Preferably the photocell 35 is a cadmium selenide photocell which varies in electrical resistance when light strikes its active surface.

It includes a' The bulb 34 is supplied with a control for an automatic pipet which can be actuated current through a fixed resistance 36 and a variable resistance 37 for reasons which will be hereinafter explained.

A conduit 38 is used to drain reagent from the overflow chamber 27. The conduit is connected to the chamber adjacent the bottom of the chamber and extends vertically. upward therefrom. The upper portion of the conduit 38 is bent into a U-shaped portion 39 to form a siphon for withdrawing liquid from the overflow chamber 27. The center of the highest portion of the U-shaped portion 39 is approximately at the same level as the center line of the passages 32 and 33 for reasons which will also be explained. 1

Liquid reagent is supplied to the pipet in the same manner as has been described with reference to the pipet shown in FIGURES 1 and 2. The reagent overflows from the overflow outlet 16 into the overflow chamber 27 and up into the portion 28 having the reduced cross section. If a clear liquid is being measured, the resistance 37 is adjusted so that the bulb 34 does not give enough light to activate the photocell 35. When the liquid rises in the portion 38 to a point opposite the bulb 34, the liquid acts as a condensing lens for the bulb 34 and focuses light fromthe bulb onto the cell so that light from the bulb will then activate the cell. The resistance of the cell decreases so that a current can pass through it. The cell is connected into a circuit which includes a conventional electronic relay responsive to the change in resistance. The relay actuates the electric valve drive to turn the valve 7 as described with respect to the pipet of FIGURES 1 and 2.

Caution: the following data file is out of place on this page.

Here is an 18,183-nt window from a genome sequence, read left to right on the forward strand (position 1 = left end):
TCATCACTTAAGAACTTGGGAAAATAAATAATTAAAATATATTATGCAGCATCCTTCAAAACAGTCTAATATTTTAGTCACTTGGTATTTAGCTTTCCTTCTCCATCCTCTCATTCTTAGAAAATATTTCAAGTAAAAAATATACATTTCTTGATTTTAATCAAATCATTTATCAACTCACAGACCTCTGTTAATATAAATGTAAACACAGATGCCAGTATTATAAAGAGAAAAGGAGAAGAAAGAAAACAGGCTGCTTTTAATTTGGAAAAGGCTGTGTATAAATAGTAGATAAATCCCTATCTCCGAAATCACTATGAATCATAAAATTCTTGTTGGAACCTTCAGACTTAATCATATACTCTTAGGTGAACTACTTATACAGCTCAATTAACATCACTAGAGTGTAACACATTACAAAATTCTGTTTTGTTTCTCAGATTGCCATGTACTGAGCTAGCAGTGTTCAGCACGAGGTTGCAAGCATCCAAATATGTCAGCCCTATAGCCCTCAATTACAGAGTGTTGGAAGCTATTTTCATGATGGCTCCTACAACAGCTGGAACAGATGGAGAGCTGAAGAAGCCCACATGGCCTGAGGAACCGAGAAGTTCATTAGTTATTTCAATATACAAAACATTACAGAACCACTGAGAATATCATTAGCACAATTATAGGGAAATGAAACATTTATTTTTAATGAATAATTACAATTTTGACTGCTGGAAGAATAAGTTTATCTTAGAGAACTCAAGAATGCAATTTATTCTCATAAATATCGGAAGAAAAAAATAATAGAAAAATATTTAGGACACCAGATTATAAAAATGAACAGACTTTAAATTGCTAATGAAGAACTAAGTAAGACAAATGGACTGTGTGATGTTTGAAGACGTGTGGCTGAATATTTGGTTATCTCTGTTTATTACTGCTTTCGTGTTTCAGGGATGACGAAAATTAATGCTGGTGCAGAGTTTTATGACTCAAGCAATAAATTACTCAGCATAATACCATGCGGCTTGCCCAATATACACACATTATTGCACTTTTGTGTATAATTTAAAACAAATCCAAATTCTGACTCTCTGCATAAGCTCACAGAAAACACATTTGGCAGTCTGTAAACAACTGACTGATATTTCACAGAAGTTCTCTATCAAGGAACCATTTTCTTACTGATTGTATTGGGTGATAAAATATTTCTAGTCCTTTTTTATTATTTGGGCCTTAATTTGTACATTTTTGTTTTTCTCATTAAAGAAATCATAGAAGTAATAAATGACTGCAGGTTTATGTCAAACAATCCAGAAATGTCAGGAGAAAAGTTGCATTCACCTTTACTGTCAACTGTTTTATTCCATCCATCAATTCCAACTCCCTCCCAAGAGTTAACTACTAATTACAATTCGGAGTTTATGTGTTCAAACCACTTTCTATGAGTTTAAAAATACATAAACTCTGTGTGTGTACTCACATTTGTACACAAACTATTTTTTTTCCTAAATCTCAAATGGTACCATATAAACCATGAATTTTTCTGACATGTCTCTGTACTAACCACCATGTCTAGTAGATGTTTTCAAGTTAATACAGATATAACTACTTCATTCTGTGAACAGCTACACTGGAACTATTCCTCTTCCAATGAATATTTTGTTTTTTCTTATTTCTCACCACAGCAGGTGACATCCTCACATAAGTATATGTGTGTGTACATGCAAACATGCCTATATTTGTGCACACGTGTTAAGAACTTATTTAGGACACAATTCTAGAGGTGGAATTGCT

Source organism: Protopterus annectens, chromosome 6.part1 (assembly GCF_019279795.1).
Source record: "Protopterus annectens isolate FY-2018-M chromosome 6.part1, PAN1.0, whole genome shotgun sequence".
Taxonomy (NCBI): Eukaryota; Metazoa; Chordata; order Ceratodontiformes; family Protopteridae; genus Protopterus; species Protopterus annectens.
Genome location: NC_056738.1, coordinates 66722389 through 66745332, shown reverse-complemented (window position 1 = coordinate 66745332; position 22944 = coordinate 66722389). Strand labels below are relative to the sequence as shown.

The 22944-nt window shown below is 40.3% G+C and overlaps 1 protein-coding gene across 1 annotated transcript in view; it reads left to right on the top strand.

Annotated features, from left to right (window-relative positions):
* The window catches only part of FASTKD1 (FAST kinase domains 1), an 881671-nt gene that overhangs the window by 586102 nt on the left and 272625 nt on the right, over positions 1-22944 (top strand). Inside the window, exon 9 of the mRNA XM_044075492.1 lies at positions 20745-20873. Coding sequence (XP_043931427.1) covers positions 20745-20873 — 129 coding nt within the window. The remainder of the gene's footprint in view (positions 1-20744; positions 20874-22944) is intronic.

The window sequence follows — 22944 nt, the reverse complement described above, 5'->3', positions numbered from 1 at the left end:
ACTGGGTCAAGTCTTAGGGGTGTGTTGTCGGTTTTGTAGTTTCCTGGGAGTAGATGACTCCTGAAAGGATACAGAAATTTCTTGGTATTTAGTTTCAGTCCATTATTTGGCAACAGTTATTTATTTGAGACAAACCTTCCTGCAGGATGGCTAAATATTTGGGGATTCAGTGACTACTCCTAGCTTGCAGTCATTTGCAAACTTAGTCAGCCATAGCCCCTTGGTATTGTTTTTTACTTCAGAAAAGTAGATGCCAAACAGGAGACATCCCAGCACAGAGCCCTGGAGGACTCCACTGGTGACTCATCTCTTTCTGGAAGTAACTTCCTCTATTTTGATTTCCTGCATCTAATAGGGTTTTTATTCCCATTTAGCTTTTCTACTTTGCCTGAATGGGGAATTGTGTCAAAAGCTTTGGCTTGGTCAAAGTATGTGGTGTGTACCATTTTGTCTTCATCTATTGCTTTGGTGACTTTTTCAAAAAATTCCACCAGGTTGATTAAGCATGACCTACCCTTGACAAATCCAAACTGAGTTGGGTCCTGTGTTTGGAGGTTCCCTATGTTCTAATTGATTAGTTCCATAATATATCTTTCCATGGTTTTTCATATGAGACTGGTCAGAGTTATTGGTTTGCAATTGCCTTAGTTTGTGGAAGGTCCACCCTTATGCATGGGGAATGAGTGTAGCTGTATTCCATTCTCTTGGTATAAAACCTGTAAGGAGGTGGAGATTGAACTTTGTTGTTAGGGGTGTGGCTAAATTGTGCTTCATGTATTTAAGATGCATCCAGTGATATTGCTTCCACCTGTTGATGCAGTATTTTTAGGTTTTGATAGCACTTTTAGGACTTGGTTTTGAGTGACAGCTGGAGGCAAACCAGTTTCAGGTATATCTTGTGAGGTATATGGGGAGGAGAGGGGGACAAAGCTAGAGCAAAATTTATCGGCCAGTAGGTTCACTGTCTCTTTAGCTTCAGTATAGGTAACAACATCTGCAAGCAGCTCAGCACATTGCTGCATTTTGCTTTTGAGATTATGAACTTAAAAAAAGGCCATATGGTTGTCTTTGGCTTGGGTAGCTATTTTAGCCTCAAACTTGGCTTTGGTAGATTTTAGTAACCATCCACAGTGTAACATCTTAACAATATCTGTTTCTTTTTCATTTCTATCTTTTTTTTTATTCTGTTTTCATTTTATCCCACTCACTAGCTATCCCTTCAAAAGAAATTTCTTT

If the reagent liquid being used is opaque, the resistance 37 is set so that the bulb 34 supplies suflicient light to activate the cell 35.- When the liquid rises in the portion 28 to a point opposite the bulb 34, it cuts off the light to the cell and this increases the resistance of the cell. No current then passes through the photocell and the cut-oif of the current canbe used to actuate a conventional electronic relay which, in turn, will actuate a motor or solenoid to turn the valve 7. V

An opaque sleeve 40 is placed around the portion28 above the block 29 to prevent any stray light from activat ing the cell 35, l

by clear or opaque, and conducting or non-conducting reagent liquids and in which the electrical control elements are actuated by the reagents when they are in an overflow chamber rather than in the pipet proper. Therefore, reagent which is delivered from the pipet is not contaminated by contact with the electric control element.

While I have described certain presently preferred embodiments of my invention, it is to be understood that it may be otherwise variously used in the scope of the appended claims.

I claim:

1. In apipet having inlet and outlet passages at one end, an overflow passage at the other end, said overflow passage being at the top of'the pipet'when the pipet is in operative position and an electrically driven valve for controlling the flow of liquid through said inlet passage and said outlet passage, mechanism for shutting off the supply of liquid to the pipet comprising an overflow chamber surrounding and extending above and below the outlet of said overflow passage, electrical circuit control means for said valve mounted on said chamber and so positioned with respect thereto that said means is actuated when the liquid in the chamber reaches a predetermined height to close said valve, and a conduit for withdrawing liquid from said overflow chamber and away from said overflow passage.

2. In a pipet having inlet and outlet passages at one end, an overflow passage at the other end, said overflow passage being atthe top of the pipet when the pipet is in operative position, and an electrically driven valve for controlling the flow of liquid through said inlet passage and said outlet passage, mechanism for shutting off the supply of liquid to the pipet comprising an overflow chamber surrounding and extending above and below the outlet of said overflow passage, a conduit connected to said chamber adjacent the bottom thereof for removing liquid therefrom, said conduit having a U-shaped portion facing downwardly to provide a siphon for draining said overflow chamber after it has filled to a predetermined height, electrical circuit control means for said valve mounted on said chamber and so positioned with respect thereto that said means is actuated when the liquid in the chamber reaches a predetermined height to close said valve.